From Inmate to Rights Defender

From Inmate to Rights Defender
new-muslimWASHINGTON – He was locked up in prison almost half his life, facing racism and discrimination if not for his skin color then for his Muslim religion.

But despite all that, Jihad Abdulmumit, now a community activist, motivational speaker and author, considers himself lucky.
Since his release, he has been making the full use of every single day.
“I see freedom differently,” Jihad, 54, told
“It is precious to have the free ability to express oneself in a healthy, wholesome, and beneficial way and to aspire to one’s own self-worth and greatness without hindrance, discrimination, oppression and retaliation.”
In 1979, Jihad, who until then was David Bryant, was tried, convicted, and sentenced to over 23 years as a domestic political prisoner for his involvement in the Black Liberation Army and the Black Panther Party.
The two groups advocated taking up arms for the self-defense and liberation of blacks in the United States.
“The FBI did not view Blacks as terrorists, just ‘criminals,’” he recalled.
Within four months of his imprisonment and isolation, he found Islam.
“I was so inspired, relieved, and motivated to learn that God, Allah, was not a man, but the Creator of all things,” Jihad described his feelings after joining his first Friday prayer.
“The brothers in the Muslim community in prison gave me the name ‘Jihad Daud Abdulmumit’ after I took my Shahadah (Muslims’ testimony to Islam).
They selected this name because I was a member of the Black Liberation Army, so I guess they figured ‘Jihad’ was appropriate.”

Prison Racism

Jihad says one of the worst things about being in jail is the isolation inside a cell for days.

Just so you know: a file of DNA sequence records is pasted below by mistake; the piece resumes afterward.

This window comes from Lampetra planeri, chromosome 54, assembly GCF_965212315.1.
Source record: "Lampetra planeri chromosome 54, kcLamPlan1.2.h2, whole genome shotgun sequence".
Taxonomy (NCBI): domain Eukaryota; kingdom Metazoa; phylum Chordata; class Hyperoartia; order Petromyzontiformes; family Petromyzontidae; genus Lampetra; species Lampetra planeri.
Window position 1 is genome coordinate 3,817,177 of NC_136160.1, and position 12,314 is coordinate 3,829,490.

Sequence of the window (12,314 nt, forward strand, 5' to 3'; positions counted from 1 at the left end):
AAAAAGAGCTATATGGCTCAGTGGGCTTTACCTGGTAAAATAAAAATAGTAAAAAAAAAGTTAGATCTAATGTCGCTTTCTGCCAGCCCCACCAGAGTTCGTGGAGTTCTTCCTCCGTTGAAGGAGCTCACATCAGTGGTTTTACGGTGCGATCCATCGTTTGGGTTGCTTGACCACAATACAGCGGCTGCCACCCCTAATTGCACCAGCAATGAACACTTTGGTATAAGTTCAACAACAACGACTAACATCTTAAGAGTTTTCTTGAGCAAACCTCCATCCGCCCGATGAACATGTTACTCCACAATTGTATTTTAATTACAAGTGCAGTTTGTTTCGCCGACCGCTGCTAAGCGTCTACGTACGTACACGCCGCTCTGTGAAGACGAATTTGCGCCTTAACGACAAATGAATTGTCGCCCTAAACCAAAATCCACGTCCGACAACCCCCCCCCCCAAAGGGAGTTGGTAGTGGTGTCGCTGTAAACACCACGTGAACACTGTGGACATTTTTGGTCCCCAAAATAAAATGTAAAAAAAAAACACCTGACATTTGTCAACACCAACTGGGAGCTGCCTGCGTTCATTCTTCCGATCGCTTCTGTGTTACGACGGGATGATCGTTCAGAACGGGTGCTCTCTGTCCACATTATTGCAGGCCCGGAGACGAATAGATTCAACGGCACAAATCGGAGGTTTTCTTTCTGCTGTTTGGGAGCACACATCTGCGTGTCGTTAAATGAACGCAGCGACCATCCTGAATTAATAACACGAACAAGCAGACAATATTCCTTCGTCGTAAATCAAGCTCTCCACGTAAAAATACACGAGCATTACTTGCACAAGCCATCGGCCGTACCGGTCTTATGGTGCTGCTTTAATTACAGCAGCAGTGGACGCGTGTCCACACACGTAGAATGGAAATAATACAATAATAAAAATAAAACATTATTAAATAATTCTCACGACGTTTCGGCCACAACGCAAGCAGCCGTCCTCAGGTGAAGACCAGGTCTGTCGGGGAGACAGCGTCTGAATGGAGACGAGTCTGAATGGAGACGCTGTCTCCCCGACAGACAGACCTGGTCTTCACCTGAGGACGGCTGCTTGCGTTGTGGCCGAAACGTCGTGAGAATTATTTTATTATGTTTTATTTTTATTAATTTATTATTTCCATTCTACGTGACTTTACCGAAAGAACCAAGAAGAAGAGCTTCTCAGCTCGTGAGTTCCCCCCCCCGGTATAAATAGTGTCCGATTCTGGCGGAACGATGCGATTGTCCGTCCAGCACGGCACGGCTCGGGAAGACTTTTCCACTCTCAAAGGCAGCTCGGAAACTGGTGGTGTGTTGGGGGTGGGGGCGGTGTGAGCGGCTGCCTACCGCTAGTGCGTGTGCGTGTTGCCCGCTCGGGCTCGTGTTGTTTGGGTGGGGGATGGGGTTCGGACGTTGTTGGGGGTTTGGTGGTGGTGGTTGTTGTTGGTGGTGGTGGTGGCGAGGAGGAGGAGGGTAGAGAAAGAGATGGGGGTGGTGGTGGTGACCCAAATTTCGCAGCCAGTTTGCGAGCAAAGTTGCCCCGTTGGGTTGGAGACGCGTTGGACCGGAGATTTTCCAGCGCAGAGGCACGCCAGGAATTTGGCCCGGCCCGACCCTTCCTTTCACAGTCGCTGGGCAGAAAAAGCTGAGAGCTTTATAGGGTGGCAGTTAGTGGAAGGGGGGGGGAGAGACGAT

But probably more hurtful to him was the racism he faced, many times for being a black and sometimes for being a Muslim.
“The racism I encountered in prison tended more to be because I am black.
“Although a correctional officer or counselor may treat you the same as any other inmate, the racism is inherent.”
But Jihad found in Islam the “shelter” that helped him during the hardest times of his life.
“Islam taught me that nothing happens without and beyond the will of Allah, so I accepted my prison experience with calmness and patience.”
He notes that many Muslim prisoners had endured racial attitudes against them in a way that earned the respect of their jailers.
“Over time Muslims received respect from prison authorities that is because of the maturity of the brothers and their discipline, and to the moral conduct we have.
“Prison authorities could not ignore it.”

For Prisoners Rights

Jihad says he learnt how to take the worst of his imprisonment and turn it to something positive.
“[Prison is] an oppressive tool of the State where you can either learn, grow, and transform into a better person, or be broken and deteriorate into a wretch.”
Jihad started his activism work in jail, defending the rights of fellow Muslim prisoners.
“I was an active participant in the Muslim community and served as Imam for about ten of my 23 years at prison.”
He participated in establishing several groups in prison to call for solidarity and justice for inmates.
“I worked with other Muslim, and non-Muslim, inmates to develop educational programs.”
After being released, Jihad continued to advocate the rights of Muslim prisoners.
He has cooperated with organizations such as Jericho and the Muslim Alliance in North America (MANA) to defend the rights of all prisoners and to struggle in campaigns to free all political prisoners.
Residing in Richmond, Virginia, Jihad set up a free health clinic through which he arranges HIV/AIDS workshops for schools and prisons, and which he describes as “extremely successful in reaching prisoners of all races and cultures.”
Now when he remembers his years in jail, Jihad feels empowered to face any hardships the future might bring.
“There is no guarantee that tomorrow I will not experience racism. I am sure that I am a victim of institutionalized racism because I am black and Muslim like anyone else,” he says with a smile.
“This is the contemporary challenge we face today.
“Even if someone may hate me, or my name, I demand that I be respected.”

By  Rasha Mohammad, IOL Staff


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